As you can see, trademark infringement can have a huge impact on your bottom line. That’s why it’s important to trademark your brand early and protect it from potential infringers.

The Benefits of Trademarking Early

Trademarking your brand early can give you many benefits that can help you succeed in the competitive business world. Here are some of them:

  • Protecting your brand from infringement: Registering your trademark with the federal government gives you the legal presumption that you own the trademark and have the right to use it. This makes it easier to enforce your rights against anyone who tries to copy or use your trademark without your permission. You can also record your registration with U.S. Customs and Border Protection to stop the importation of goods with an infringing trademark.
  • Building your reputation and goodwill: A trademark is a powerful communication tool that conveys your brand identity, values, and quality to your customers. A trademark can also help you attract and retain loyal customers who trust your brand and associate it with positive experiences. A trademark can make your brand more memorable and recognizable in the market.
  • Expanding your business opportunities: A trademark can help you grow your business across state lines or internationally. You can use your federal registration as a basis for filing for trademark protection in foreign countries. You can also license or sell your trademark to other businesses that want to benefit from your brand recognition and reputation.
  • Saving time and money: Trademarking your brand early can prevent you from having to rebrand your business in the future if you discover that someone else has already registered a similar or identical trademark. Rebranding can be costly and time-consuming, as well as damaging to your customer loyalty and goodwill. Trademarking early can also help you avoid legal disputes and lawsuits that may arise from trademark infringement.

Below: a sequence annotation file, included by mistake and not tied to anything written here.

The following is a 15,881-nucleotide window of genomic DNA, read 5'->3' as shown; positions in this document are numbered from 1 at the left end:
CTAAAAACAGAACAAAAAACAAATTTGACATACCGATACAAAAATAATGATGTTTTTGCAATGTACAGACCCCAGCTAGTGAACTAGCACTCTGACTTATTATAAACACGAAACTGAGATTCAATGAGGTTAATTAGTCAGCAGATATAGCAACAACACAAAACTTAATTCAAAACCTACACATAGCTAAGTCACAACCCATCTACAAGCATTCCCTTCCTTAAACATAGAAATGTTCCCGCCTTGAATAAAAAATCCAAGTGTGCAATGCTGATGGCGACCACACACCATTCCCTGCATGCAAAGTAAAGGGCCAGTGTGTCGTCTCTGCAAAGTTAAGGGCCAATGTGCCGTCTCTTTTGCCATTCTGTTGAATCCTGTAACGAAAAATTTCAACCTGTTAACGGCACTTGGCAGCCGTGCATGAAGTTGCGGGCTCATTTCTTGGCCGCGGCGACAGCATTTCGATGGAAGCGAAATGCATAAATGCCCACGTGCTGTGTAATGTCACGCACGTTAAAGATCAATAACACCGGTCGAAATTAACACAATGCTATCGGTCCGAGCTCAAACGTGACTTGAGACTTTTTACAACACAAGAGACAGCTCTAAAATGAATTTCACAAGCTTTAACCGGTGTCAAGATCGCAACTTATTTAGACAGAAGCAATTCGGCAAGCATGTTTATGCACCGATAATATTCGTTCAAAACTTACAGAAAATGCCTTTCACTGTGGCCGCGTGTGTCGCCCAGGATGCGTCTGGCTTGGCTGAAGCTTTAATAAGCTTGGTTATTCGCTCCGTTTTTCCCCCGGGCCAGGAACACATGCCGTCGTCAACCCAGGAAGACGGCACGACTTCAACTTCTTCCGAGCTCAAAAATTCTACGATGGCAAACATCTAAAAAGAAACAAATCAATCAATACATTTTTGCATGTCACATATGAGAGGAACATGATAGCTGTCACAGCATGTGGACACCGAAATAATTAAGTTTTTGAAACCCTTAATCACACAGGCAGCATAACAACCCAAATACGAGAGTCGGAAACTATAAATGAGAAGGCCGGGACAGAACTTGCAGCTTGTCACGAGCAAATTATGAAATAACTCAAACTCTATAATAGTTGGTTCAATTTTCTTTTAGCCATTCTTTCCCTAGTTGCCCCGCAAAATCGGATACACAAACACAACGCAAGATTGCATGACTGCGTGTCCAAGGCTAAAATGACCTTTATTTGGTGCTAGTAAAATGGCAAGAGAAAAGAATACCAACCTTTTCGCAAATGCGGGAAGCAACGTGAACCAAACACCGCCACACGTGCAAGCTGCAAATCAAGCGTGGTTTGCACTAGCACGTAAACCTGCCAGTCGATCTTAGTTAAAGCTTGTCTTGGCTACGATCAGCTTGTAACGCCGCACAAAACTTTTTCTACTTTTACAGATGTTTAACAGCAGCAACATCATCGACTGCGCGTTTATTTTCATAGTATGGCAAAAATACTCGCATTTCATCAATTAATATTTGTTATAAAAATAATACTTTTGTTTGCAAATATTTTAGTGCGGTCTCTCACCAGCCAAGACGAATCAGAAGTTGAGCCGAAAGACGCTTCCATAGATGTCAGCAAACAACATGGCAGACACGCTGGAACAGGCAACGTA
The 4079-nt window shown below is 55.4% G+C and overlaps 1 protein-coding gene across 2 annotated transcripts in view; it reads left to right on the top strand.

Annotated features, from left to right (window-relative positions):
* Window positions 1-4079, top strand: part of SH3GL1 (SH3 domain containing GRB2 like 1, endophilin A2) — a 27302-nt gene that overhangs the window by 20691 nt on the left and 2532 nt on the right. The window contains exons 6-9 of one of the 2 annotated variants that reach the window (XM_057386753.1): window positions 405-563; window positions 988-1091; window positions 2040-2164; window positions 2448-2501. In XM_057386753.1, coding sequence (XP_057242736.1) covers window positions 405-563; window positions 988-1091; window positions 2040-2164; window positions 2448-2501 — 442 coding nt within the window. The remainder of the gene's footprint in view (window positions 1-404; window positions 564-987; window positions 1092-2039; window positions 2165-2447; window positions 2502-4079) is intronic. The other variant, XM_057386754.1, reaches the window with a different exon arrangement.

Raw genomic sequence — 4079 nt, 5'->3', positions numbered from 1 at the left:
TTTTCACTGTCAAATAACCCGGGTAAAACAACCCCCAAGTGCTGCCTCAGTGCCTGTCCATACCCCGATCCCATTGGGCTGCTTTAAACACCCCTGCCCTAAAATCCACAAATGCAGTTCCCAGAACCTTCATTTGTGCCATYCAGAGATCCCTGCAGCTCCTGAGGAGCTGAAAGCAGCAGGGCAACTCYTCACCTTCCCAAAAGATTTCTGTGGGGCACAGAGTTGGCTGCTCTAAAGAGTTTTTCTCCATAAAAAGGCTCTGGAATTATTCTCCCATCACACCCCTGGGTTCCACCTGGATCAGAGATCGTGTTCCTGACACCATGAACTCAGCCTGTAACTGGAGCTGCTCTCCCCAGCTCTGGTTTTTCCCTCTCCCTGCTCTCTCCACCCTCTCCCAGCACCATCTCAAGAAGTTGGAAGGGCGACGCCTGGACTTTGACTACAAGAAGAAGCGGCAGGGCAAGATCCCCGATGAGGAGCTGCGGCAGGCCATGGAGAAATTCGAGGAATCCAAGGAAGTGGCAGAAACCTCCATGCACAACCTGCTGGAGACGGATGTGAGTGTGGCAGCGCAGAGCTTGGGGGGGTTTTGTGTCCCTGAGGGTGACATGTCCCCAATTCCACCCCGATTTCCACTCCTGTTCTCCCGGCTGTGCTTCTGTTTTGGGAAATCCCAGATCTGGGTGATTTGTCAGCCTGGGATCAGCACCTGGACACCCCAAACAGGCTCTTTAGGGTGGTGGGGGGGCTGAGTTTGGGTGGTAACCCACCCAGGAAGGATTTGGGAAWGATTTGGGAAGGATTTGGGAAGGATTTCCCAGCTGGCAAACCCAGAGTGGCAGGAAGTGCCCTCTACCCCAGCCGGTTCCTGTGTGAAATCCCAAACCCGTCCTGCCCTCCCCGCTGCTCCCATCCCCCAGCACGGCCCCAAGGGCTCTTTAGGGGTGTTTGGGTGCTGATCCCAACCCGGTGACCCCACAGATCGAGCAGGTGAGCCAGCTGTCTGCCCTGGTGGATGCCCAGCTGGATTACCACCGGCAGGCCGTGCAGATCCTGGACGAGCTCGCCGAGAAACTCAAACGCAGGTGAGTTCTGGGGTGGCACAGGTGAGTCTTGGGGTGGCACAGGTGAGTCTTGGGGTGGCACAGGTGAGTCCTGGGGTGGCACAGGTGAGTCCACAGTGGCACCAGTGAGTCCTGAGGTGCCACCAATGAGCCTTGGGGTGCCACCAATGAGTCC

Trademarking your brand early can save you time and money in the long run. It can also help you avoid legal disputes and lawsuits that may arise from trademark infringement.

How to Register Your Trademark

If you want to register your trademark, you need to follow these steps:

  • Conduct a trademark search: Before you apply for a trademark, you need to make sure that your mark is not already in use by someone else. You can use the USPTO’s Trademark Electronic Search System (TESS) to search for existing trademarks that may be similar or identical to yours. You can also hire a professional trademark search service to conduct a more comprehensive and thorough search for you.
  • Determine what classes of goods and services you are filing in: You need to choose the appropriate category or class of goods or services that your mark will cover. The USPTO uses the International Classification of Goods and Services (ICGS) to classify trademarks into 45 different classes. You can read this blog to learn more about what each class covers.
  • Prepare and file your application: You need to fill out and submit an online application form through the USPTO’s Trademark Electronic Application System (TEAS). You need to provide information such as your name, address, contact details, mark description, category, specimen, declaration, and fee payment. The USPTO charges a filing fee ranging from $250 to $350 per class of goods or services.
  • Monitor and respond to office actions: After you file your application, the USPTO will assign an examining attorney to review it. The examining attorney may issue an office action, which is a letter that requests additional information, clarifies issues, or rejects your application. You need to respond to any office action within three months or your application will be abandoned.